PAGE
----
It is probably apt to share the genesis of the geetinatya. Gopal Chhotray had adapted works of many great writers to stage and radio plays. Among Fakir Mohan’s works, he had adapted Mamu andChha Mana Atha Guntha among others for radio. Patent medicine was, however, first written for stage. It was even staged in the Collegiate School in early 60s, with Hemant Das and Urvashi Tripathy as the lead pair of Chandramani Babu and Sulochana Dei. But after success of mythological geetinatyas on radio, Akshaya Mohanty suggested that Chhotray adapt Patent Medicine to a geetinatya form. While it was a big challenge to present a social story to a melodramatic geetinatya form with so many songs, Chhotray took it up. The rest is, as they say, history.
Not only did it go on to win All India Radio’s pan-India award for best radio play, it created a cult work in Odia—with a modern theme presented in traditional Odia musical style. Imagine Akshaya Mohanty using an Odissi tune To lagi gopadanda mana re kalia suna in a Fakir Mohan social!
Yet, these geetinatyas are only a small fraction of Chhotray’s work. To the older generation, his plays such as Para Kalama and Bharasa (originals) as well as the likes of Jhanja, Amada Bata and Malajanha (adaptations) are the ones that define Gopal Chhotray. He has written screenplays for more than a dozen Odia movies, including such notable movies as Shri Jagannatha, Maa, Nua Bou, Amada Bata, Abhinetri, Matira Manisha, Kie Kahara, Adina Megha, Dharitri, Bandhu Mohanty and Badhu Nirupama. As you can notice, most of them are strong adaptations. Unfortunately, not a single original of his—many of them very successful on stage—has been made into a movie. It should also be noted that for Malajahna, the movie, which got some rave reviews, especially for the music scored by Akshaya Mohanty (his first as a composer), was not based on Chhotray’s screenplay. This was because he had earlier committed to someone else for that, though that was never made. But being a man of words, he stuck to his promise and politely declined to do the screenplay for Malajahna, which Akshaya Mohanty was co-producing.
Today, Odia is a recognized classical language. Outsiders are a lot more interested in studying the language and culture of Odisha. Odia gananatyas are a multi-crore industry. Yet, somewhere the distinct yet liberal popular Odia culture, whose foundation was built by the likes of Chhotray, seems to have lost its vibrancy, between the rampant copying and ‘lifting’ culture on one hand and the ultra-conservative puritanism that frowns even at healthy cultural exchanges, on the other.
Some time back, I ran a Twitter poll for two days through an account @OdiaCulture, fairly well engaged with Odia tweeple who are active promoting Odisha and Odia on social media.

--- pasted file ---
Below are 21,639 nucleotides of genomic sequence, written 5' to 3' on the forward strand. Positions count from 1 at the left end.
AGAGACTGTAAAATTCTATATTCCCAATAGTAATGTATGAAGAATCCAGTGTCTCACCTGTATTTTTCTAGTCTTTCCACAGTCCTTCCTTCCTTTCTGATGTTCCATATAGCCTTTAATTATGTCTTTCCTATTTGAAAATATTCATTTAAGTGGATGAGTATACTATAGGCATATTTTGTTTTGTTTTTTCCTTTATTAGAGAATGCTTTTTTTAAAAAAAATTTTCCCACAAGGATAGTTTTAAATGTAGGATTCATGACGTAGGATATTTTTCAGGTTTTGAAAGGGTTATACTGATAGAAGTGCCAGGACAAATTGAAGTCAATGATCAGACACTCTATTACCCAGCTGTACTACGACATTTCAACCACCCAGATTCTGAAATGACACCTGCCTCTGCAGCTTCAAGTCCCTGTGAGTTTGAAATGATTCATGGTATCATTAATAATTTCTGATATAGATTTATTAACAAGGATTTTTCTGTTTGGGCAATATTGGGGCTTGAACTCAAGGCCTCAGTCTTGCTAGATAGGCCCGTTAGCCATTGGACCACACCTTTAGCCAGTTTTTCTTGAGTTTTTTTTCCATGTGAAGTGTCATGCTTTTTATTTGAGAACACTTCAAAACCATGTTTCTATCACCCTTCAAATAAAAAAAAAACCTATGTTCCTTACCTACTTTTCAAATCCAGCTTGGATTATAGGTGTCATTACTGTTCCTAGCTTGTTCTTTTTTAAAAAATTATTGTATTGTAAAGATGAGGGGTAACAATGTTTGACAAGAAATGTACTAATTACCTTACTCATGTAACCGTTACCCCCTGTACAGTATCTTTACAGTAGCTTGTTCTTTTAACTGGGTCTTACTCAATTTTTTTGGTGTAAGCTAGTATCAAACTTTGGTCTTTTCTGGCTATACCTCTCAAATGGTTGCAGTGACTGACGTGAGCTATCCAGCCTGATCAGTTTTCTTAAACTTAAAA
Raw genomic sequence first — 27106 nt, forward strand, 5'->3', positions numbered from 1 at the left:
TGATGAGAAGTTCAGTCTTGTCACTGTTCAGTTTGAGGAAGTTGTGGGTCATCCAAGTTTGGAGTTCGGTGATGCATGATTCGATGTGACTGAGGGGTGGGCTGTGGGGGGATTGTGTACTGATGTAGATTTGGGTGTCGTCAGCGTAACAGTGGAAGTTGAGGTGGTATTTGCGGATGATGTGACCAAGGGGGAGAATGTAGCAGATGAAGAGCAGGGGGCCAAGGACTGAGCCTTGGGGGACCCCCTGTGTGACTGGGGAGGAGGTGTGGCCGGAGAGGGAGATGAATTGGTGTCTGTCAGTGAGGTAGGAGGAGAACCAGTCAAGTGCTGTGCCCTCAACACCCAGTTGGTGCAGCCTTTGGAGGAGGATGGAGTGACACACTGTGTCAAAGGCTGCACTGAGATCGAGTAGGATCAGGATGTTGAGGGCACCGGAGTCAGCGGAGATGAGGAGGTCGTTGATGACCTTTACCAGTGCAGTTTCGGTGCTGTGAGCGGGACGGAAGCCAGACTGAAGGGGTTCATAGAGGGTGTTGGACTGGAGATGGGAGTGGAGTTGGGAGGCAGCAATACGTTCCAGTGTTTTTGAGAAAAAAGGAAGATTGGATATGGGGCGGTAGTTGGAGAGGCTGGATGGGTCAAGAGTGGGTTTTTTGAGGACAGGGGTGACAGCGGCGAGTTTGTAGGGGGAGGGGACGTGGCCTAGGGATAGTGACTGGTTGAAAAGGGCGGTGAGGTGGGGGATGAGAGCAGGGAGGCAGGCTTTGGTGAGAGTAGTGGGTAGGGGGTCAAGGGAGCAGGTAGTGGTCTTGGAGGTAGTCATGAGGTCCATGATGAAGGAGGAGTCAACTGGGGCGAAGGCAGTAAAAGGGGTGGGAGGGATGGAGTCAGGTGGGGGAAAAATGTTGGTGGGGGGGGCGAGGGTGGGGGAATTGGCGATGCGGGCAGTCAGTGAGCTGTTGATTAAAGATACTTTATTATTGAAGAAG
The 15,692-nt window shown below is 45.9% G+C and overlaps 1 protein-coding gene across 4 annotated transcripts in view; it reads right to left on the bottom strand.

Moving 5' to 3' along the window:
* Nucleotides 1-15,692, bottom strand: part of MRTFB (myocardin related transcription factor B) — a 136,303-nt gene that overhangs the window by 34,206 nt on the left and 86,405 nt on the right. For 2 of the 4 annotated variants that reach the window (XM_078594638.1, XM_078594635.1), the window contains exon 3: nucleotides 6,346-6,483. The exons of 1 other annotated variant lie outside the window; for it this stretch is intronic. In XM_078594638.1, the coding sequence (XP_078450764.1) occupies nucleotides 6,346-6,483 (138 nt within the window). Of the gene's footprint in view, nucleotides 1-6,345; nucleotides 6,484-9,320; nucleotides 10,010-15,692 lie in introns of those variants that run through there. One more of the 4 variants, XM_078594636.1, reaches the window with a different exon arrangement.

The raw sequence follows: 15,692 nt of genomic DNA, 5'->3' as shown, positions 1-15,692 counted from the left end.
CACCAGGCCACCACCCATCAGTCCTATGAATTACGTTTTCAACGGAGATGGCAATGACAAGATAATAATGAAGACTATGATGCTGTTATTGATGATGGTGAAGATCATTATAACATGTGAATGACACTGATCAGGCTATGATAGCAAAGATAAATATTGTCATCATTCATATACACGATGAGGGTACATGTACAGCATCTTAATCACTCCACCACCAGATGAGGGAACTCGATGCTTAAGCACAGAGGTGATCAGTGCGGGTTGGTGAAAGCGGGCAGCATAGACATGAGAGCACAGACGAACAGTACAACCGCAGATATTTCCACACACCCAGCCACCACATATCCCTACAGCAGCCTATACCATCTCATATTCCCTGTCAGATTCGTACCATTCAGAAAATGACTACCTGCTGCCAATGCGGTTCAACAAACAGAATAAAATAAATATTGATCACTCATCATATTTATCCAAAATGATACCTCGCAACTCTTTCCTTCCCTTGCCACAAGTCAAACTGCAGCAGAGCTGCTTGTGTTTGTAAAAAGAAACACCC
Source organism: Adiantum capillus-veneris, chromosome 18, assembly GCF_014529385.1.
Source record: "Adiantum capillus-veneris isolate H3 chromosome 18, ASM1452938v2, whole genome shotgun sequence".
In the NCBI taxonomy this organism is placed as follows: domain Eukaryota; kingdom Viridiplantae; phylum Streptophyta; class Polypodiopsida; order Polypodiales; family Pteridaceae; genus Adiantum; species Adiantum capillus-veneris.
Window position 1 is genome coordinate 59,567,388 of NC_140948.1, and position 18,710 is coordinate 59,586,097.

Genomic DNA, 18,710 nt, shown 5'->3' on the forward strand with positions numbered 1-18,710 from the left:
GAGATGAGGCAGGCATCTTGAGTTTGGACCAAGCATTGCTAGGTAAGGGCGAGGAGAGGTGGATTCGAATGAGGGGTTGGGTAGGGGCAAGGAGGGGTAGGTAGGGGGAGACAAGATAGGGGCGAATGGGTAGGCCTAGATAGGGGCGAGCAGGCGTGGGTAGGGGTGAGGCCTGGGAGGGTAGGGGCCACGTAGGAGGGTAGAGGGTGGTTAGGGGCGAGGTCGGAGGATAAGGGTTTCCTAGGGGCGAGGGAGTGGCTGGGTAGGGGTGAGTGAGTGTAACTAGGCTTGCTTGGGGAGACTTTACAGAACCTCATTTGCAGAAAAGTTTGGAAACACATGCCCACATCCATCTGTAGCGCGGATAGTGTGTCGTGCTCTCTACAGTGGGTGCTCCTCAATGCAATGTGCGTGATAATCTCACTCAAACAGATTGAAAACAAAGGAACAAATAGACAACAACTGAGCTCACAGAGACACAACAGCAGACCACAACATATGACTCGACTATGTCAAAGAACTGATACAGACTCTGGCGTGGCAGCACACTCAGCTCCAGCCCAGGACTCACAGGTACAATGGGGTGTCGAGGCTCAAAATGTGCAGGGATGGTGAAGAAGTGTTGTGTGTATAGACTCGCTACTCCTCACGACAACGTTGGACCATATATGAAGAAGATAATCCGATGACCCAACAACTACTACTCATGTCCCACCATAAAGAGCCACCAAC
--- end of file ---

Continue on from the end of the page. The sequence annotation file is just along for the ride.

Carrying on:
The poll asked a simple question.
Who is the greatest Odia of all time?
There were four choices given: Samrat Kharavela, Jayadeva, Utkalamani Pandit Gopabandhu Das and Biju Patnaik. Why these four? Because after considering all aspects, I came with five names, the fifth being that of Madhu Babu (Utkal Gouraba Madhusudan Das). But since Twitter allows only four options, I had to drop one. But why did I drop Madhu Babu? Based on what I was trying to find (more of that later in this piece), the more distinct their areas of contribution and time periods, the better it was for my purpose. Utkalamani and Madhu Babu were not as distinct from each other as they were from the rest. Why I chose to keep Utkalamani and not Madhu Babu is a question I can answer through some arguments, but let us, for the time being, keep it as a pure toss-up. Maybe, if you were at my place, you would have chosen to include Madhu Babu over Gopabandhu. For the purpose of my study, that would not have made too much of a difference. I asked respondents to write other options through replies and not surprisingly, all the votes that came through reply option were for Madhu Babu.
As expected, a few questioned the logic of trying to compare them—all greats in their own rights, contributed in different ways, and were separated from each other in time by long periods, centuries actually. Kharavela belonged to 2nd/1st century BC, while Biju Babu died less than 20 years back.
Let us start with the basic—what was the need of comparison?
Do you think the poll was really meant to find out the greatest Odia of all times—through 40 odd expected responses (yes; that was the target)?
Of course, it is silly to even expect that. The real reason was not evaluating those great people but to gauge how today’s generation—especially those who are on Twitter and are proud of their Odia heritage—thinks. There too, the idea was not evaluate—there is no right or wrong answer—but to gauge what is important to them.
To expand, what exactly matters to those who are proud of their Odia heritage—as that is the primary reach of the handle.
Let me explain.
If we go by the literal meaning of the question, it can be restated as follows.
Who is the greatest person of all times who happens to be an Odia?
The second part (underlined) is just a factual condition here. Their being ‘Odia’ is just a filter.
The question can also be put like this.
Who out of these four is the greatest?
Ideally, answer to this question should not be different, if the respondent s an Odia or not.
Now, let us look at the survey results.
Who”s the greatest Odia of all times? For other choices, please reply
— Odia Culture (@OdiaCulture) March 29, 2016
Utkalamani Gopabandhu was an emphatic top choice, followed by Kharavela and Biju Patnaik tied at a distant second position; with Jayadeva coming a poor fourth.
Now, imagine this question being asked to non-Odias. Do you think, they would answer it the same way?